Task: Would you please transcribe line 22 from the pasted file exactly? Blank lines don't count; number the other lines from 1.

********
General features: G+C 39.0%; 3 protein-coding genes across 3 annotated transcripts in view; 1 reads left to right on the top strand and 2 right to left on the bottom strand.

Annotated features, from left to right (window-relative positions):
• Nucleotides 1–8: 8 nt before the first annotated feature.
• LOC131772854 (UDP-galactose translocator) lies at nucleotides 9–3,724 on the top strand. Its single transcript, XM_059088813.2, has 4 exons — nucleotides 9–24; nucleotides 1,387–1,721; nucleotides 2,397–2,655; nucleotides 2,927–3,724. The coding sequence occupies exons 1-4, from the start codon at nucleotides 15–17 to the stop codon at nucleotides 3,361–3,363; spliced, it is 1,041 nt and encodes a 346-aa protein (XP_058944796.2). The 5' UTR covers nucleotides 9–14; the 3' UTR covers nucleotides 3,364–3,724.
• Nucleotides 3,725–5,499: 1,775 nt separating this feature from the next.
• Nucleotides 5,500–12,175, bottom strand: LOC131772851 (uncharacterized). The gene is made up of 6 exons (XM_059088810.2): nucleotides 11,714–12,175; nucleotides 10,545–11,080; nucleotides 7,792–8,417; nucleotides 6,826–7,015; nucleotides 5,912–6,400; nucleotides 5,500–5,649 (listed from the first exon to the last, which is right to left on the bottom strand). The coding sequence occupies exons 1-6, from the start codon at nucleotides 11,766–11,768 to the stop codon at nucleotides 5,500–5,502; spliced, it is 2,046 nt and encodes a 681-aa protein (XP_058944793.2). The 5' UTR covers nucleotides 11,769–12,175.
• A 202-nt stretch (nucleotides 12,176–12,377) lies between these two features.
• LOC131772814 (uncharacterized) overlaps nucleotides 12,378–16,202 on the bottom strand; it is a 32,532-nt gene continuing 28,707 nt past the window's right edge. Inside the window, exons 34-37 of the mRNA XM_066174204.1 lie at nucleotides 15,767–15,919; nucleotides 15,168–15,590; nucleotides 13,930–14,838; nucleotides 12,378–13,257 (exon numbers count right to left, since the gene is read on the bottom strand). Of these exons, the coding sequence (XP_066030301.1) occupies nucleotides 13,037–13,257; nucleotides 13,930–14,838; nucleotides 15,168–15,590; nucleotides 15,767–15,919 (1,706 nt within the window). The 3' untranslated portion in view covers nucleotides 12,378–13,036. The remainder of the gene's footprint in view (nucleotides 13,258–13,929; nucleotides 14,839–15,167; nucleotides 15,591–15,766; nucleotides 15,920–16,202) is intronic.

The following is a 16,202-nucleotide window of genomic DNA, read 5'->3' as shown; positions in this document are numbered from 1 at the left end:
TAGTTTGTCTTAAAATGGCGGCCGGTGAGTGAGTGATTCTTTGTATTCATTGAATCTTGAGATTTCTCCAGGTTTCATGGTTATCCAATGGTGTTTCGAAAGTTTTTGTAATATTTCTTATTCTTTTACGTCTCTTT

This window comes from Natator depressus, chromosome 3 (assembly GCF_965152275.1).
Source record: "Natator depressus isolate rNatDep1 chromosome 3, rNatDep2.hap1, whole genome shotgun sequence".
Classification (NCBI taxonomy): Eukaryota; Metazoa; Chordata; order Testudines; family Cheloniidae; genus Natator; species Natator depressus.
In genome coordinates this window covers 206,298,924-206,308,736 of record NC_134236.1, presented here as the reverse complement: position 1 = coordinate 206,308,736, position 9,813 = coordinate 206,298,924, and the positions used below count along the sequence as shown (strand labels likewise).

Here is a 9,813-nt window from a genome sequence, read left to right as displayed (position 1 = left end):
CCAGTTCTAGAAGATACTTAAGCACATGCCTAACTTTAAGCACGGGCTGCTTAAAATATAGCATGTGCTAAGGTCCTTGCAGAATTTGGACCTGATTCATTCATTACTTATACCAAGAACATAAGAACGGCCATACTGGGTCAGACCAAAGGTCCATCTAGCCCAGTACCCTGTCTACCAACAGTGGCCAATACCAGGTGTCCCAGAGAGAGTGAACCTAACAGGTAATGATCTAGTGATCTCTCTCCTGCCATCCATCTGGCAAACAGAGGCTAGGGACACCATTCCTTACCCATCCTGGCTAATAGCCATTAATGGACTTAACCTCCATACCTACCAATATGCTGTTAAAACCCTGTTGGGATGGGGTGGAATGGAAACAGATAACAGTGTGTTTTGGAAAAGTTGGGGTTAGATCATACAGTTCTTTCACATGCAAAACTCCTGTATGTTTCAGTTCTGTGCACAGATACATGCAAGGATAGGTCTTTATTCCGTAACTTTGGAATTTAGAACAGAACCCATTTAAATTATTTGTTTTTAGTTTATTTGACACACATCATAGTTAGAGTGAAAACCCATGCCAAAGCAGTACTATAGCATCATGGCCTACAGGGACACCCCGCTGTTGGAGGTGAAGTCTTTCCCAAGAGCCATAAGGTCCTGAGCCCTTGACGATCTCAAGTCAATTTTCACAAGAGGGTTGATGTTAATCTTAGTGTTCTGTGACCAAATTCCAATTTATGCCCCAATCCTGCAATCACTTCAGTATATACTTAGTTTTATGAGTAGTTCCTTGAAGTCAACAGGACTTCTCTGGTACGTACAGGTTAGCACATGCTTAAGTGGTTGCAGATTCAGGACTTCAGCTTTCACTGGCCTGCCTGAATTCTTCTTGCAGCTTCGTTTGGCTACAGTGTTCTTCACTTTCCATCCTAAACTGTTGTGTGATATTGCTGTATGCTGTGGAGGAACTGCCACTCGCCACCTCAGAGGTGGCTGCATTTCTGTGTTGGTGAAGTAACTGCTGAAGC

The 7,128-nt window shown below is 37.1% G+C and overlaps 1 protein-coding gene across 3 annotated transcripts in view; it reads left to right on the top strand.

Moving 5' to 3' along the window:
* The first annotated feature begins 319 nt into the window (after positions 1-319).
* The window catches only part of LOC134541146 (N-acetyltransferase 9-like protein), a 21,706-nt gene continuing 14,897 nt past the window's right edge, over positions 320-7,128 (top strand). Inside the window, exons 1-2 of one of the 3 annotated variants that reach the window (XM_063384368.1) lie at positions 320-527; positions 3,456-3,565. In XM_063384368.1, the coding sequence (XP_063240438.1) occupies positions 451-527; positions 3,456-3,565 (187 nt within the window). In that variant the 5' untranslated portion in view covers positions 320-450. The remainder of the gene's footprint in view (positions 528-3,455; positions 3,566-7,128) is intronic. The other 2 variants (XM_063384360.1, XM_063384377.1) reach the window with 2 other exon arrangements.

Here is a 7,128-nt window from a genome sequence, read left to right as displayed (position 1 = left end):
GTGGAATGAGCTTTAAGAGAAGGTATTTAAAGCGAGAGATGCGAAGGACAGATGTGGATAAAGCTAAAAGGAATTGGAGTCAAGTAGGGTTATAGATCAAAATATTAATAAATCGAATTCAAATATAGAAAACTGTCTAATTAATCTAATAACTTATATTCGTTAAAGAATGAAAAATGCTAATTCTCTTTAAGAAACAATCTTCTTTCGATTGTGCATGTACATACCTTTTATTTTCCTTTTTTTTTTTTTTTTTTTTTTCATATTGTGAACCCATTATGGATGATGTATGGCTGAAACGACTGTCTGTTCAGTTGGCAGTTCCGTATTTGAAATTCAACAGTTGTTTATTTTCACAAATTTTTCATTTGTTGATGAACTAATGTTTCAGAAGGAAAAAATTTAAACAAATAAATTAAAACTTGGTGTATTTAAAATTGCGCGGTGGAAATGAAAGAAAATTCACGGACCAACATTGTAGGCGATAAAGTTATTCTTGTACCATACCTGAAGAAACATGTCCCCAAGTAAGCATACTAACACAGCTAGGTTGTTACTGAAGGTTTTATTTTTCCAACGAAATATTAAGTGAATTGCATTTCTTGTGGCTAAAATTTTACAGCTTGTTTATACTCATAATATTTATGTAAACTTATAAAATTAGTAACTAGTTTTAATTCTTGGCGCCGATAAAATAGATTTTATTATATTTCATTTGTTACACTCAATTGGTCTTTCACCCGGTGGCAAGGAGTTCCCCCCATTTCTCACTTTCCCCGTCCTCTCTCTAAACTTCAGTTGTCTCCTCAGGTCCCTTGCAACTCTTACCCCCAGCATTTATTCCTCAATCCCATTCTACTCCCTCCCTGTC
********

GTGGAATGAGCTTTAAGAGAAGGTATTTAAAGCGAGAGATGCGAAGGACAGATGTGGATAAAGCTAAAAGGAATTGGAGTCAAGTAGGGTTATAGATCAAAATATTAATAAATCGAATTCAAATATAGAAAACTGTCTAATTAATCTAATAACTTATATTCGTTAAAGAATGAAAAATGCTAATTCTCTTTAAGAAACAATCTTCTTTCGATTGTGCATGTACATACCTTTTATTTTCCTTTTTTTTTTTTTTTTTTTTTTCATATTGTGAACCCATTATGGATGATGTATGGCTGAAACGACTGTCTGTTCAGTTGGCAGTTCCGTATTTGAAATTCAACAGTTGTTTATTTTCACAAATTTTTCATTTGTTGATGAACTAATGTTTCAGAAGGAAAAAATTTAAACAAATAAATTAAAACTTGGTGTATTTAAAATTGCGCGGTGGAAATGAAAGAAAATTCACGGACCAACATTGTAGGCGATAAAGTTATTCTTGTACCATACCTGAAGAAACATGTCCCCAAGTAAGCATACTAACACAGCTAGGTTGTTACTGAAGGTTTTATTTTTCCAACGAAATATTAAGTGAATTGCATTTCTTGTGGCTAAAATTTTACAGCTTGTTTATACTCATAATATTTATGTAAACTTATAAAATTAGTAACTAGTTTTAATTCTTGGCGCCGATAAAATAGATTTTATTATATTTCATTTGTTACACTCAATTGGTCTTTCACCCGGTGGCAAGGAGTTCCCCCCATTTCTCACTTTCCCCGTCCTCTCTCTAAACTTCAGTTGTCTCCTCAGGTCCCTTGCAACTCTTACCCCCAGCATTTATTCCTCAATCCCATTCTACTCCCTCCCTGTC